As I lay in my down bag a few yards from the canyon edge, the full moon chased away sleep. Its calm light bathed every nook of the White Rim as far as the eye could see, highlighting the light sandstone layer several hundred feet below. Intricate pinnacles and eroded pillars stood down there, every surface shimmering in the blue-black October night. Shooting stars swept in fast arcs across heaven. Jupiter was rising in tandem with the moon, only a hand-width away. And I was there, my soul soaking up light and life.
It was my weekend. I had thrown my gear* into a backpack and grabbed my trekking poles to commence the ten-mile Murphy Loop from the mesa top: five miles down in the afternoon, meet friends camping at the trail bottom, hike out in the morning. I tried not to think about the switchbacks that would enable the 1300-foot elevation change.
I am at a loss to find adjectives to describe the vastness, the immensity, the agoraphobic distances, the layers upon layers of texture and color that define Canyonlands National Park. As I stood on the mesa top ready to drop down through the Wingate sandstone, deep breaths of clear air replenished parts of me that were thirsty and hungry for backcountry — away from footprints and the people who make them. Only three humans crossed my path on my ten-mile trek. Folks, that’s a mighty fine day.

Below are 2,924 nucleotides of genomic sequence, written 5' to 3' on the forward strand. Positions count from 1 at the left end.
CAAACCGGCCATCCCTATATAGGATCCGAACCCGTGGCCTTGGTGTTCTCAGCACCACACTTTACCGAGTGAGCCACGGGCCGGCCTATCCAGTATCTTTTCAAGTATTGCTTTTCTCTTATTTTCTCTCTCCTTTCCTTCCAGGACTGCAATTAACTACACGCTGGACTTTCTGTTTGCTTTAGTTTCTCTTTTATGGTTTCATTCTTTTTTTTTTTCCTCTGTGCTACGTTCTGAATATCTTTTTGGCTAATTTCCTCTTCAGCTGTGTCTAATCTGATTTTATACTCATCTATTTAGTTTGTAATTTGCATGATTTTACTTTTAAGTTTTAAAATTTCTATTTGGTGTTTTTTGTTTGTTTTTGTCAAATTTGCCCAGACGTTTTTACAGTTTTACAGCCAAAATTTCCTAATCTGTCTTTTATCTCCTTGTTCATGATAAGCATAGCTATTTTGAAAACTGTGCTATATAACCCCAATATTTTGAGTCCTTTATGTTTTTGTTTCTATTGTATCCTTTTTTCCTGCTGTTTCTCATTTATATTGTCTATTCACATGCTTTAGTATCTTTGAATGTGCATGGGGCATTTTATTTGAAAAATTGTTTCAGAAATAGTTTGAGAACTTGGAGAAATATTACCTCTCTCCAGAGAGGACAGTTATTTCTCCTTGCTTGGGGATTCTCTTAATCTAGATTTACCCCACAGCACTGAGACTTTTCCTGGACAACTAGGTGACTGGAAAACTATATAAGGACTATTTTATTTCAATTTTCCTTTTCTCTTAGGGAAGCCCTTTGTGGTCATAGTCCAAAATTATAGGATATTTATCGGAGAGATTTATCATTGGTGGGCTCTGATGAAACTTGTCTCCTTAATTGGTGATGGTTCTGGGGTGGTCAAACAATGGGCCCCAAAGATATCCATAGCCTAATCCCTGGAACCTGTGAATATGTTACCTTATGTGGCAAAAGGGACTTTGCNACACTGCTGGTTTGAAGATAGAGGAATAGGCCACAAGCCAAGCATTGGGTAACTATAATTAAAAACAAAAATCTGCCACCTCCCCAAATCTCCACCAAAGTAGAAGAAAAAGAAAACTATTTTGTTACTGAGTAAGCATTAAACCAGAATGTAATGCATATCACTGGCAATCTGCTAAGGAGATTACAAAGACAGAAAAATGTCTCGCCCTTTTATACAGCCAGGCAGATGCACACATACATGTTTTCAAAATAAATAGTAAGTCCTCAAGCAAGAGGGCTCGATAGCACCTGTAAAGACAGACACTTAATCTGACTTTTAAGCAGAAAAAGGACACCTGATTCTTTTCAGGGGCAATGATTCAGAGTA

*Gear list: sleeping bag and pad and small pillow; fleece vest and pullover and warm knitted hat; one gallon water; two peanut-butter bagels, a banana, an apple, and energy bars; camera; headlamp; topographic map, GPS, whistle; toothbrush and paste; contact lens stuff; toilet paper and small disposal bags.